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Three non-Brexit things which might affect sterling this year

Three non-Brexit things which might affect sterling this year

1 February 2019

No news or research item is a personal recommendation to deal. All investments can fall as well as rise in value so you could get back less than you invest.

Sterling’s performance was closely linked to Brexit developments in 2018. But it’s not the only thing to drive the value of the pound.

In December we surveyed a range of investment experts to find out what they thought would impact sterling in 2019. Brexit aside, this is what they told us.

Possibility of a general election

Markets generally don’t like uncertainty and the possibility of a snap general election certainly adds to that.

If the result of an election isn’t clear (a hung parliament, for example), in the past you would have expected the domestic currency to fall. But sometimes an election result can work in a currency’s favour, as we saw with Donald Trump’s surprise victory in 2016. Here, the US dollar gained ground against lots of other currencies because investors felt Trump’s economic policies could be good for the economy.

US dollar/Japanese yen exchange rate following the US election in 2016

Source: Federal Reserve 2016

We think that if a UK general election is unexpectedly called this year, it could cause a short-term fall in the pound. What happens after that depends on the result.

Interest rates

Interest rates are one of a number of economic factors to influence exchange rates. Investors will often pull money out of regions with low interest rates and weak growth as they look for brighter opportunities elsewhere, all else being equal.

78% of the experts we surveyed expect UK interest rates to rise this year. More than half expect this to be no more than one or two increases of 0.25%.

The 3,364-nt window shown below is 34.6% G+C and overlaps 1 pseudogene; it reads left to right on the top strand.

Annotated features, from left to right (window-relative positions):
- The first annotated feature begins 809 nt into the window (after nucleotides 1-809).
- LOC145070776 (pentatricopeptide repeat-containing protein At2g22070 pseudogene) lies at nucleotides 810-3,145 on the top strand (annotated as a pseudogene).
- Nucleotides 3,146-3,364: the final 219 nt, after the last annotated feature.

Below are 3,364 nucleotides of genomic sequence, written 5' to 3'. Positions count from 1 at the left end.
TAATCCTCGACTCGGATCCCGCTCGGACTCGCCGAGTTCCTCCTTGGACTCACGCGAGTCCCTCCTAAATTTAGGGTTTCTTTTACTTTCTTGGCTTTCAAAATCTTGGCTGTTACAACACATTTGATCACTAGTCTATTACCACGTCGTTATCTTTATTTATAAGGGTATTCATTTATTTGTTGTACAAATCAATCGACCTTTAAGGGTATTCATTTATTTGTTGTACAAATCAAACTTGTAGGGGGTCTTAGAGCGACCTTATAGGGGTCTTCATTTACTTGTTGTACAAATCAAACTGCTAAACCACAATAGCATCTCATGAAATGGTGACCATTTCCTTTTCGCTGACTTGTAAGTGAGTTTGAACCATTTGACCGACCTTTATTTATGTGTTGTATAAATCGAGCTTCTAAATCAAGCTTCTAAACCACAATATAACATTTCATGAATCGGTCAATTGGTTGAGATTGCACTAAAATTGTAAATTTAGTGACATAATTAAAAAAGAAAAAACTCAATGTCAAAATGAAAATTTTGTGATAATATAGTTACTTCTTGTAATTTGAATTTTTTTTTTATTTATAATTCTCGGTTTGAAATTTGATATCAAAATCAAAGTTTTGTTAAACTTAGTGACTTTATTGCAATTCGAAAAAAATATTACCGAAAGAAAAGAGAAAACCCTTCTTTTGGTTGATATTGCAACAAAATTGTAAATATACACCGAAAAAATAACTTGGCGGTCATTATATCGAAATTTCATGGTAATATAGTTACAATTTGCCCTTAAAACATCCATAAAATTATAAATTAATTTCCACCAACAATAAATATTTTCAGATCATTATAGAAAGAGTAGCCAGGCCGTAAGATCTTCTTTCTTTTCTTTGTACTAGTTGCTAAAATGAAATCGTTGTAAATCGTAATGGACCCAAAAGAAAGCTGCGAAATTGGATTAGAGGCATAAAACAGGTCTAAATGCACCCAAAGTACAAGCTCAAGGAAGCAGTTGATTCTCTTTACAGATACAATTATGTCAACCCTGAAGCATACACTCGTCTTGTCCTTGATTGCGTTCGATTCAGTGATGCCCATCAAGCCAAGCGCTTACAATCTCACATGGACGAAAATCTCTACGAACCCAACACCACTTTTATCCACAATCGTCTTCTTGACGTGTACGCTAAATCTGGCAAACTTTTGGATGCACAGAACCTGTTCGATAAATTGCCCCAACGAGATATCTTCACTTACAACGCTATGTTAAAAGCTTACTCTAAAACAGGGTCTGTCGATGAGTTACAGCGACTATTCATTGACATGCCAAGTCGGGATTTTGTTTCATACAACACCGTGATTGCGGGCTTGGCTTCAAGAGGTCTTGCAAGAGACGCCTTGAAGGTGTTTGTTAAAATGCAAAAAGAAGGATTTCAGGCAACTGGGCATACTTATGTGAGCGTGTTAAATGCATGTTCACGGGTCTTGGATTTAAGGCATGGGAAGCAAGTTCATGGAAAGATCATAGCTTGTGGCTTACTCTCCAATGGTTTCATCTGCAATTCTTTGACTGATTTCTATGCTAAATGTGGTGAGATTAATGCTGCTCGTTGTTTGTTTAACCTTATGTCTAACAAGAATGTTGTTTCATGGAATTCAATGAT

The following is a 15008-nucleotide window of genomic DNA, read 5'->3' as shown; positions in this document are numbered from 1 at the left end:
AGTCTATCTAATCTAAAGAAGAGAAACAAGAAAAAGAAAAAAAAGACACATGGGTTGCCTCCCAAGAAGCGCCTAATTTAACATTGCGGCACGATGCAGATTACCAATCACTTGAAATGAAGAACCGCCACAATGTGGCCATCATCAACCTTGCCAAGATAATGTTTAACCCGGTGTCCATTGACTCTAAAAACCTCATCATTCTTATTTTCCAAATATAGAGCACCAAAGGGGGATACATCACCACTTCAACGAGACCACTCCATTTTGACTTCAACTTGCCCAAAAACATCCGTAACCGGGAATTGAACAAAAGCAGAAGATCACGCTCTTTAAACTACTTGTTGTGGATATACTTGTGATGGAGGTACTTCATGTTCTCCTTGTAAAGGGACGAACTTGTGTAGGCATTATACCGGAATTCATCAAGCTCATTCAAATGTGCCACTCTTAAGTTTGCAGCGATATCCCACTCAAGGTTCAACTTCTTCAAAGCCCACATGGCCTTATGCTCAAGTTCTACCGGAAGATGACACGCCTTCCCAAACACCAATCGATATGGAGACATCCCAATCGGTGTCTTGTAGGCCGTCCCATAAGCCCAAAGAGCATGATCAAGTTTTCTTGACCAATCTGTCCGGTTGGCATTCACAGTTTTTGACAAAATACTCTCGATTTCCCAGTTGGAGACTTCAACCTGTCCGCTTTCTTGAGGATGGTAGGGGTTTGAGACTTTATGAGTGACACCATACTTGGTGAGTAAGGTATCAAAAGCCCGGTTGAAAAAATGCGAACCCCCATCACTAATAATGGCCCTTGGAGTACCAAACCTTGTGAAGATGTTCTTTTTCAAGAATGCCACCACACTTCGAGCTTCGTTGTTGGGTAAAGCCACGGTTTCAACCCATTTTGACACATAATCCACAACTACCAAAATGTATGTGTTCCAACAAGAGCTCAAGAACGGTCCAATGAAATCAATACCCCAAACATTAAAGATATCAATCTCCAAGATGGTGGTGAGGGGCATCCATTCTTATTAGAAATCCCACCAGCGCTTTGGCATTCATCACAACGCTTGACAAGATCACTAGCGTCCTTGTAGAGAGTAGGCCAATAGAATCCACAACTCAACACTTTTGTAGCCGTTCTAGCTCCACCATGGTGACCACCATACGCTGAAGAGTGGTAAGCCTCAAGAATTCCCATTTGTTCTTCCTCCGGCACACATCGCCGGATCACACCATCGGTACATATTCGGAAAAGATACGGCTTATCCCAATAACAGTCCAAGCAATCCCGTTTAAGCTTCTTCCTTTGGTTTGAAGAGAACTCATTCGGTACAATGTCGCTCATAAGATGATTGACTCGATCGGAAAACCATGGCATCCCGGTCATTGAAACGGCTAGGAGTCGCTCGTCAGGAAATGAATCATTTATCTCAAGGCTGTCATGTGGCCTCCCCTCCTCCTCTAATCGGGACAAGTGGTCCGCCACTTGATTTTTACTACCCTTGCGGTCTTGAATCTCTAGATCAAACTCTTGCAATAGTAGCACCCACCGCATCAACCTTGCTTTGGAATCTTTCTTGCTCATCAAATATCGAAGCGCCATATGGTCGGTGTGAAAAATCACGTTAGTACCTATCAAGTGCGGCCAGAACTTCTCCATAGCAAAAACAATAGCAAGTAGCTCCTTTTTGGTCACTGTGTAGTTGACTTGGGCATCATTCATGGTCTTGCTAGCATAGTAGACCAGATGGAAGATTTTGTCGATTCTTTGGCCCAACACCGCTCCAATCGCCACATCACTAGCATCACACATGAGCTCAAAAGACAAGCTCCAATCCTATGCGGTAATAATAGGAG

This is expected to leave UK interest rates well below that of the US, but above those in the euro zone.

Find out more about what makes exchange rates move with our guide.

Wage growth

Wage growth is important because it affects the spending levels in an economy. Rising wage growth can influence currency markets, as more spending usually means higher inflation. One way a central bank can control rising inflation is by raising interest rates, which is typically good for a currency.

UK wage growth stood at 2.8% in January 2018, and despite declining in the middle of the year, rose to 3.3% by October. This was the highest in a decade.

UK average weekly earning growth in 2018

Source: Office for National Statistics 2018

The experts we surveyed thought that wage growth would have a bigger influence on the pound in 2019 than things like international trade performance and government borrowing levels.

Discover what else the experts predicted for 2019 with the Sterling Outlook 2019 report. With the help of a range of investment experts we reveal:

  • Predictions for sterling/euro and sterling/US dollar in 2019
  • What could impact currency markets next year
  • How to make significant savings when exchanging your money

Download your copy – simply complete the box below

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    The outlook and forecasts are the views of the survey participants, not Hargreaves Lansdown. This article and the Outlook report are information only and should not be read as personal advice. It is also not a recommendation to buy or sell any of the currencies mentioned. Past performance is not a guide to the future.

    The Hargreaves Lansdown Currency Service is a trading name of Hargreaves Lansdown Asset Management Limited, which is a wholly owned subsidiary of Hargreaves Lansdown Plc, One College Square South, Anchor Road, Bristol, BS1 5HL. Company Registered in England & Wales No. 1896481. It is authorised by the Financial Conduct Authority (FCA) as a Payment Institution under the Payment Services Regulations 2017. The Firm Reference number is 115248. The marketing of the currency service is not regulated by the FCA. January 2019.

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    Investment notes
    No news or research item is a personal recommendation to deal. All investments can fall as well as rise in value so you could get back less than you invest.
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